What is it about waves that bring out the worst in surfers?
The mere prospect of waves triggers something in their brain. Waves are to surfers what gold was to the 49ers.
Put surfers in a crowded lineup -- not all surfers, of course, but a noticeable percentage -- and they act like seagulls quarreling over a spilled bag of chips.
But barring access to waves brings out their worst.
A glaring example occurred recently at Barra de la Cruz, a remote Mexican village whose flawless point-break lures surfers from all over the world.
Townsfolk are poor but gracious, so a "Goodwill Tour," spearheaded by Sean Collins of Surfline.com, was launched to raise funds to complete a medical clinic.
The Mexican government promised to staff the clinic with a doctor once it was built.
So, the four-day event was held and $20,000 was donated toward the completion of the facility, leaving perhaps something extra for school supplies and a stairway to a church on the promontory.
But the Goodwill Tour will be remembered more for the bickering between security guards and surfers who were ordered out of the water while a select number of donating "VIPs" and local surfers shared the magical break.
Heated arguments almost turned to fisticuffs. Some surfers ignored barricades and paddled out anyway. Rocks were hurled at them from the bluffs.
Three women visiting from nearby Puerto Escondido, site of the recent X Games surfing competitions, blogged afterward that they were threatened with violence by a security guard when they paddled into an empty lineup two hours before the 8 a.m. start of the contest.
"He kept saying he was going to jump in and crack open our heads," read part of a long-winded rant trashing Collins and predicting that if money was donated it'd just end up in a corrupt politician's pocket.
Although he has received support, Collins is being harshly criticized on Internet message boards by surfers -- many of them foul-mouthed and borderline illiterate -- accusing the surf forecaster of hosting a pay-for-play scheme for what they called his well-heeled cronies.
This much seems clear: Security guards were overzealous and the break should not have remained closed to the public before or after the scheduled daily events.
Also, Collins should have known that this was not a major publicized event like the X Games, so it would not be universally accepted. But perhaps he was simply giving surfers too much credit.
"As surfers we're often very selfish, myself included," he conceded this week. "And as I get older and wiser, I'm in the position where we can try to do good things and try to give back.
"And that was definitely what this was: to try to give back to the community that has shared so much with us. Obviously in hindsight we can do some things better, but our primary goal in helping the town was successful."
To be sure, if the clinic is completed and operational, it will make far more of a difference than a few missed waves.
The San Diego-based fleet last Friday tallied more than 1,000 albacore for the first time this season, but more noteworthy is the appearance of the longfin tuna as close as 25 miles from shore.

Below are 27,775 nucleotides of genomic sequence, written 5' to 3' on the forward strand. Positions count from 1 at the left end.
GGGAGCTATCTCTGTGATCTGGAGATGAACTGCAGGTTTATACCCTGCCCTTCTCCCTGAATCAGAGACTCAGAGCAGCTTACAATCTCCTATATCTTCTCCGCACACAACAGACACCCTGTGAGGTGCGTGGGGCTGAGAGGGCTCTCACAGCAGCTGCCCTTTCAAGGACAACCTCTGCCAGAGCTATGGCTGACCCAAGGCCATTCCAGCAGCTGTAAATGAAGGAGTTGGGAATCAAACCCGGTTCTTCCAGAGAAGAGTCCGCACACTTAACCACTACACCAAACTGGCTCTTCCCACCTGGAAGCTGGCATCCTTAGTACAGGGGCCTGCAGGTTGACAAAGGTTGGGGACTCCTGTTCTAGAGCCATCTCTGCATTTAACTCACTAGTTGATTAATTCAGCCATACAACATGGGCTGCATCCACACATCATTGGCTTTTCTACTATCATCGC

Overnight boats from Newport Beach and Dana Point have found them at such offshore locales as the Butterfly Bank and the 209- and 182-fathom ridges. Catches were even made aboard a San Diego three-quarter-day vessel.
Interestingly, albacore were caught in 69-degree water, which is more suitable for yellowfin tuna and dorado.
"It seems like the temperature is not making that much of a difference," says Joe Bairian, skipper of the Bongos III out of Davey's Locker. "It's more about clarity. You're looking for that clean, blue water."
Bairian says there is cooler water beneath the surface, but conceded that a changing of the guard appears imminent.
"It's a guessing game, but my guess would be that the dorado will be here shortly," he said.
A woman's work...
A spike in the number of female hunters in 2006 inspired Field & Stream magazine, in its July issue, to allow women to express their feelings on the topic. Wrote Natalie Boyle, a stay-at-home mom from Rutland, Vt.:
"With four kids, preparation for an afternoon hunt goes something like this: line up a baby-sitter, throw in a load of laundry, do the dishes, make sure the dogs are walked and kenneled, put dinner in the Crock-Pot, run the vacuum real quick, and what else?
"Oh yeah, get my gear ready so I can actually go. Don't get me wrong, it's all worth it just to be in the woods."
No video games allowed
In an age of childhood obesity and obsession with computerized gadgetry, getting out and enjoying the great outdoors is becoming a lost art.
That's what makes the annual Youth Outdoor Safari Day, sponsored by the L.A. and Orange County chapters of Safari Club International, such a worthwhile endeavor.
Among activities and exhibits during the July 21 event at Mike Raahauge's Shooting Enterprises complex in Norco are kayaking, archery, target shooting, firearm safety, decoy painting, falconry and firearm safety.
"It is much different than being entertained: It is participating in activities that have lifelong opportunities," says Jeff Buck, a nine-year attendee from Dana Point.
The event runs from 8 a.m. to 3 p.m. Cost is $30 per family and advance registration is available at youthsafariday.com.